Expensive "Free/Libre Software Laptop" Uses A NVIDIA GPU

Written by Michael Larabel in Hardware on 25 November 2014 at 06:35 PM EST. 50 Comments
While there's been an ongoing discussion this week about delivering a $500 "open to the core" laptop that runs Ubuntu Linux and would be comprised of open-source software down to the firmware and Coreboot, announced last week was a high-end laptop that also aims to promote free/libre software. Though don't get out your wallets quite yet.

Announced last week as a CrowdSupply crowdfunding campaign was the Librem 15, which is self-described as "a free/libre software laptop that respects your essential freedoms." The Librem 15 by Purism is a high-end laptop that claims to be "the first high-end laptop in the world that ships without mystery software in the kernel, operating system, or any software applications."

The Librem 15 Laptop

"Every other consumer-grade laptop you can purchase comes with an operating system that includes suspect, proprietary software, and there’s no way for you to know what that software does," it reads on CrowdSupply. Well, that's not entirely true as there's the first laptop endorsed by the Free Software Foundation that's open-source down to its own "Libreboot" Coreboot derivative. There's also the Leemote YeeLoong that has been promoted in the past by Richard Stallman.

Librem 15 was designed to run with no binary blobs needed as to avoid taining the Linux kernel, is attempting to push for freeing the BIOS and component firmware, and is preloaded with the FSF-approved Trisquel Linux distribution. This first laptop from Purism doesn't seem to guarantee that any device microcode/firmware will be open-source nor that it will have an open-source BIOS replacement. The campaign just states, "We believe in users’ rights, and will continue to push upstream to free the BIOS and component firmware...We are working with Intel to allow us to scrub, release, and maintain the source for this, but haven’t finalized that yet. We are devoted to freeing this binary...There are also hardware components, like the HD or SSD, that are flashable, and therefore upgradeable, but that currently run firmware that is not yet freed."

The Librem 15 base configuration is with a 15.6-inch 1920x1080 display, Intel Core i7 4712MQ processor, Intel HD Graphics 4600 + NVIDIA GeForce GT 840M graphics, 4 to 8GB of RAM, 500GB hard drive or 1TB HDD / SSD as upgrade options, up to 8 hour battery life, three USB 3.0 ports, and 802.11n Atheros-based WiFi.

The hardware itself isn't that bad but is a bit expensive with the most basic laptop option starting out at $1449 USD for a limited time before moving up to $1899 USD for the non early bird specials... That's basically $1900 for a laptop with 4GB of RAM and 500GB HDD (not SSD). I'd only find it more appealing than buying a much more affordable (or better for the price) laptop from a tier-one OEM that runs equally well, binary-blob-free with modern Linux distributions if Purism was able to provide an explicit guarantee that the components will have fully free microcode/firmware and that it will leverage a binary-free Coreboot.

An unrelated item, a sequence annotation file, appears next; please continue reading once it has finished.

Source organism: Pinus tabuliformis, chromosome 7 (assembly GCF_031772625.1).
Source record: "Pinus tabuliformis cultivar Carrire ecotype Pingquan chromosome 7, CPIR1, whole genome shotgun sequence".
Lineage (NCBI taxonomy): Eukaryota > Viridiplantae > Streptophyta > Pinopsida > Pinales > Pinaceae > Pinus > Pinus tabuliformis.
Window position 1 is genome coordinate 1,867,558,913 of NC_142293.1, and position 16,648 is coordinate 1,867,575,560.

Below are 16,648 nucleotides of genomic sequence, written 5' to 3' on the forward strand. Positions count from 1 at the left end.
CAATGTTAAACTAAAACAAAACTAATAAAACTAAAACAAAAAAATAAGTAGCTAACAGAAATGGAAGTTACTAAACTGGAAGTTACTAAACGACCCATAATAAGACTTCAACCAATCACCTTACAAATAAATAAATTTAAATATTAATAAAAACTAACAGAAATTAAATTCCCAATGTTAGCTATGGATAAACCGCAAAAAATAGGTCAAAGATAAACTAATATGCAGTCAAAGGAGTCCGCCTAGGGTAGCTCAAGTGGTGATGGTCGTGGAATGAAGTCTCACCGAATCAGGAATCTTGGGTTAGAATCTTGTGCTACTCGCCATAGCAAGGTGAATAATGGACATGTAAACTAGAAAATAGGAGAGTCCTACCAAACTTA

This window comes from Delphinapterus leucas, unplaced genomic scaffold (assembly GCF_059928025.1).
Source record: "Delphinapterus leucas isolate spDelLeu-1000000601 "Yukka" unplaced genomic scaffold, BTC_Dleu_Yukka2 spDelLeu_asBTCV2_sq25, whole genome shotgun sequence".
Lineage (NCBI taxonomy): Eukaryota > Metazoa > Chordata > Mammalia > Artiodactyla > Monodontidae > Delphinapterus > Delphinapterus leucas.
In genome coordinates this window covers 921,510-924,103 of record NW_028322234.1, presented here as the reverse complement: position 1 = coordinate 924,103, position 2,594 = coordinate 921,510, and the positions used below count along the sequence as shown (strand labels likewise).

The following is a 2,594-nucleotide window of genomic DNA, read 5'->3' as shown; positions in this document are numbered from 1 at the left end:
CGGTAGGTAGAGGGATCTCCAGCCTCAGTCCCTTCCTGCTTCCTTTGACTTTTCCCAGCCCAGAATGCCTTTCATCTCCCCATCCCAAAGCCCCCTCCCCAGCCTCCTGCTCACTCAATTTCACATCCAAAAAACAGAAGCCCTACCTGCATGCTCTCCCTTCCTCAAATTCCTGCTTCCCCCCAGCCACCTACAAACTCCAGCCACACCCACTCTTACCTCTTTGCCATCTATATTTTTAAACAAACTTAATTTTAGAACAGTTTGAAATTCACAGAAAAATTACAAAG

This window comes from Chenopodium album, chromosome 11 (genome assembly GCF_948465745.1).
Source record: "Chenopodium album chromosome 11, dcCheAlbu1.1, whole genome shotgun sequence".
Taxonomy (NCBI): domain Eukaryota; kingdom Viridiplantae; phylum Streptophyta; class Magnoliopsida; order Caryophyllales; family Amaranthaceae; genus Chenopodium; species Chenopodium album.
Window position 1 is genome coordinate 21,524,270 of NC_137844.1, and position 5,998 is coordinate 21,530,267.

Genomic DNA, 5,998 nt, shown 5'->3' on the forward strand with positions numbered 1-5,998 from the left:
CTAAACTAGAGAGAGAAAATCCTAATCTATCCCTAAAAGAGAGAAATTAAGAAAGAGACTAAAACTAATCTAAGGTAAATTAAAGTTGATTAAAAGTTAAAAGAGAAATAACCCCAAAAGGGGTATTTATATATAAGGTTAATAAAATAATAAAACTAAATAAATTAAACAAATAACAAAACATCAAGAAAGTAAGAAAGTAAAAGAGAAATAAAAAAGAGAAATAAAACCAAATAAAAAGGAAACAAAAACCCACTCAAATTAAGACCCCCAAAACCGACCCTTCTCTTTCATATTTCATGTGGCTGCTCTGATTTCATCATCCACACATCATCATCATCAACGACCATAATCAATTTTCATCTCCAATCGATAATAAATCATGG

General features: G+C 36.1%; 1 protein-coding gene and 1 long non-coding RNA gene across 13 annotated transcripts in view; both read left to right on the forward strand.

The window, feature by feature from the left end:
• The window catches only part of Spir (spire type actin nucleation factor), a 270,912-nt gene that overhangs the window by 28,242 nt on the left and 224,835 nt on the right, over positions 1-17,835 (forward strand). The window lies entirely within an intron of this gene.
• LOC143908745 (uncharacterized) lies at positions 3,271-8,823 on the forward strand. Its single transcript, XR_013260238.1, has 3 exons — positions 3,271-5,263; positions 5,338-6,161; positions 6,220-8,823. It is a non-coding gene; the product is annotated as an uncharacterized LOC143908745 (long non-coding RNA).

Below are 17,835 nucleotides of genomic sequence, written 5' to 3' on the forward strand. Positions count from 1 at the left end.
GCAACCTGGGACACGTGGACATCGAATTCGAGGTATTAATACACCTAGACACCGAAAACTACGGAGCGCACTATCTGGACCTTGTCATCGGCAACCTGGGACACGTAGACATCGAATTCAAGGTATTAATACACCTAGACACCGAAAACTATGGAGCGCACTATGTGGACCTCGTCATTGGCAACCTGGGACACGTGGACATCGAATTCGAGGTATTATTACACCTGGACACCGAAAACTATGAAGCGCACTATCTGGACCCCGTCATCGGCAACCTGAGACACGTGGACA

Besides the laptop being a bit pricey, the decision to employ the GeForce GT 840M dedicated GPU is baffling. They state, "The NVIDIA 3D controller within the Trisquel operating system uses the free/libre and open source nouveau driver, not the proprietary binary-only NVIDIA driver. As shown in our certification results, the nouveau driver performs quite well." The "certification tests" show Nouveau working on this laptop for running glxgears and GtkPerf.

While Nouveau continues improving a lot, it's insanity at this point to use NVIDIA graphics on Nouveau in what's advertised as a high-end laptop that promotes free software. Besides NVIDIA not directly backing Nouveau (though as of late has provided some documentation and technical help to the Nouveau community), the driver still comes up short due to its lack of dynamic re-clocking (or even suitable re-clocking at all for most GPUs), among other limitations. The NVIDIA GPU will just be inefficient and wasteful with Nouveau. I'd much rather have seen only the Intel HD Graphics supported, which could have also lowered the price to make it appealing to more Linux users.

We'll see what comes about with the Librem 15 though over the first week of their campaign they have just 55 pledges so far that yields $41,806 of their $250k goal. More details over at CrowdSupply and let us know what you think of this laptop in our forums.
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Michael Larabel

Michael Larabel is the principal author of Phoronix.com and founded the site in 2004 with a focus on enriching the Linux hardware experience. Michael has written more than 20,000 articles covering the state of Linux hardware support, Linux performance, graphics drivers, and other topics. Michael is also the lead developer of the Phoronix Test Suite, Phoromatic, and OpenBenchmarking.org automated benchmarking software. He can be followed via Twitter, LinkedIn, or contacted via MichaelLarabel.com.

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